As a skydiving instructor, Daniel Schuder is well acquainted with fear.
For about 40 years, he did something scarier than jumping out of a plane: He smoked a pack of cigarettes a day. "I started in high school -- you know, trying to be cool," said the Akron resident.
His doctor referred him to Roswell Park Cancer Institute, where physicians detected a lesion, a possible tumor, on his right lung.
Schuder agreed to have the lesion removed using a new minimally invasive surgical technique called video-assisted thoracic surgery (VATS), in which the growth is removed through a tiny opening between the ribs.
Schuder's lesion was determined to be precancerous, so doctors removed a section of his lung.
"I was lucky it wasn't yet cancer. If it had, I probably wouldn't be here to talk with you today," Schuder said.
With the VATS, Schuder was out of the hospital in a few days and several days later returned to his job as a computer graphics designer for Buffalo's Keller Bros. & Miller on Franklin Street.
Schuder's experience has made him a star. He is one of Roswell Park Cancer Institute's Stars of Hope -- so designated by the hospital to be an inspiration to others.
He has lofty praise for his treatment at Roswell.
"You go in for an appointment and everything -- all the tests, blood work, doctor's visit -- are done at the same time. The staff is organized," he said.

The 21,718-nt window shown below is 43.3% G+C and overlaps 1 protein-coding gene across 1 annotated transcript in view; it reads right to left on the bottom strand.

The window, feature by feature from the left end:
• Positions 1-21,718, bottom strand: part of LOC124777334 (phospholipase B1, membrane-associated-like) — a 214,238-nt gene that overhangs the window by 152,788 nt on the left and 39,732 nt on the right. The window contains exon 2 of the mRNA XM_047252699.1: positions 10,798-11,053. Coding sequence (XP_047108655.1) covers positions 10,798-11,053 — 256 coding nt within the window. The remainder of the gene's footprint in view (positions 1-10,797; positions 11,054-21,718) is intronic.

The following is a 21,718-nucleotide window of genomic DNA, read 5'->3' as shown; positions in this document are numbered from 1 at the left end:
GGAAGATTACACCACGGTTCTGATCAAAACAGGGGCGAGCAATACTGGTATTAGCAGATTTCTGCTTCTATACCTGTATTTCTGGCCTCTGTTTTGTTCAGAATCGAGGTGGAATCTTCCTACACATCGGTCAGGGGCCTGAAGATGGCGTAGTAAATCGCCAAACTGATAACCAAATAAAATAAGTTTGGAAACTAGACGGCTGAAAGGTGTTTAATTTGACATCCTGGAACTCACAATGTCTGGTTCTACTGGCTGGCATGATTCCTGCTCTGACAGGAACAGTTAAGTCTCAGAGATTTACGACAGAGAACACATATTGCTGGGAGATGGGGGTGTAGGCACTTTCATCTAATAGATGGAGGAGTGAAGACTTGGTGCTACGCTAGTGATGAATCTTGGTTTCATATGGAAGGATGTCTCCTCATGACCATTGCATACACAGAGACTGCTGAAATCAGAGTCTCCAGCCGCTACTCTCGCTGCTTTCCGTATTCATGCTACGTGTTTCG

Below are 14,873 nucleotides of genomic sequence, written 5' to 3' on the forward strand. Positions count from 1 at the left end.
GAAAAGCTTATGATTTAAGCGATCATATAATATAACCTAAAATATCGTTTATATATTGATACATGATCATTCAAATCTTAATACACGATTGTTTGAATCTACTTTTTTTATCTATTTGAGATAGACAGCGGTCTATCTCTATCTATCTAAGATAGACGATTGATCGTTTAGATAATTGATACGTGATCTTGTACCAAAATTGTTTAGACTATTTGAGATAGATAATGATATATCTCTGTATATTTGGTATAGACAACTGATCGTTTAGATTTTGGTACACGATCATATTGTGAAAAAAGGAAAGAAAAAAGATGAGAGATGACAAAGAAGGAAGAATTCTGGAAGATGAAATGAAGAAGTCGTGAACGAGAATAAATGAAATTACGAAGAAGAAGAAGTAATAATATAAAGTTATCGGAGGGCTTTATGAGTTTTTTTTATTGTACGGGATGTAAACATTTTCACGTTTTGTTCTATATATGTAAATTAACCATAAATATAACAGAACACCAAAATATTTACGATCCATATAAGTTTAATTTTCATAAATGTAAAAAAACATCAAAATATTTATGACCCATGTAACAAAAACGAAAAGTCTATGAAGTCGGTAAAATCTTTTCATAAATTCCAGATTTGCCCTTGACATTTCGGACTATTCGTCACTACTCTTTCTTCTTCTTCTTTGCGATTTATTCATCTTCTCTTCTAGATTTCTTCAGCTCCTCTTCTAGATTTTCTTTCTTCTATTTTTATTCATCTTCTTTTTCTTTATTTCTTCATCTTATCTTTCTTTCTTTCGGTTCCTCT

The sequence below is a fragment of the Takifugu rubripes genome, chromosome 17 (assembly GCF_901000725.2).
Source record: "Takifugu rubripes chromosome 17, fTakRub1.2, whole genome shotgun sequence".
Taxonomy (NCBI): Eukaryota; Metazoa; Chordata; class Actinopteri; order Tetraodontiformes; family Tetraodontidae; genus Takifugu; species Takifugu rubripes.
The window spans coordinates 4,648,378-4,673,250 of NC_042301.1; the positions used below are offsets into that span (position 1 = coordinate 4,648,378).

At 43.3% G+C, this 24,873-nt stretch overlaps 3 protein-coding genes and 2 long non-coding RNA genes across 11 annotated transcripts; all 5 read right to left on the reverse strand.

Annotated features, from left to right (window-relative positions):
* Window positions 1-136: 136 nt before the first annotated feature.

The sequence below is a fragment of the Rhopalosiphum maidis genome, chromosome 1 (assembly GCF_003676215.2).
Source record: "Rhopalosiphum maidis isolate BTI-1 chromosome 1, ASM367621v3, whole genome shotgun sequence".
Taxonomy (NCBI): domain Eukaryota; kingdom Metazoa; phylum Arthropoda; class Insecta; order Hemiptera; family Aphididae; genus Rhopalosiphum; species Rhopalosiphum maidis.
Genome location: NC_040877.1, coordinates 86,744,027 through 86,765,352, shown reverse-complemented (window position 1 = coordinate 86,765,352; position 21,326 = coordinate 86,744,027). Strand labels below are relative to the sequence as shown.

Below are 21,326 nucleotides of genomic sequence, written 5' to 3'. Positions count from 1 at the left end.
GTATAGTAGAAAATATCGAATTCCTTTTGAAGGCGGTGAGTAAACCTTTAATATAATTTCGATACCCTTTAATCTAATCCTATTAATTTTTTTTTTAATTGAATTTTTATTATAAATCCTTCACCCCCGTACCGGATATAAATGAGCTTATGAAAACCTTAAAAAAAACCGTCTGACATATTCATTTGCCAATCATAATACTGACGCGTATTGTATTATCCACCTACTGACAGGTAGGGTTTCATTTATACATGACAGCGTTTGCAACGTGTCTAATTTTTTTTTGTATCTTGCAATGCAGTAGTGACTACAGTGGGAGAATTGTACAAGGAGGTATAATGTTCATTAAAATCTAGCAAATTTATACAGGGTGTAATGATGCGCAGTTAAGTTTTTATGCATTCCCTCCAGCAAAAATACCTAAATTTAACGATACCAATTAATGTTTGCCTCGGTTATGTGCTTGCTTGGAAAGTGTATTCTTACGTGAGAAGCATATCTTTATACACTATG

The technology, he said, "is well ahead of anything you can imagine. Diagnostic tests are the latest. Doctors work with computers and robots, which make the treatment of cancer, or in my case precancer, as innovative as Dr. McCoy operating in 'Star Trek.' This is really advanced stuff."
Schuder also offers a message of hope to others facing that decision.
"Cancer can be a frightening experience, but you can beat this disease," he said. "Early screening tests can and do make a difference. Don't be afraid to get mammograms and colonoscopies or whatever your doctor recommends."
"It could save your life," said Schuder, who added that cigarettes are no longer a part of his life.
"When someone says you may have cancer, that scares you enough to quit," he said.
"When I left the hospital the first time, I had a cigarette, then left them in car -- and that was that, for me and smoking."
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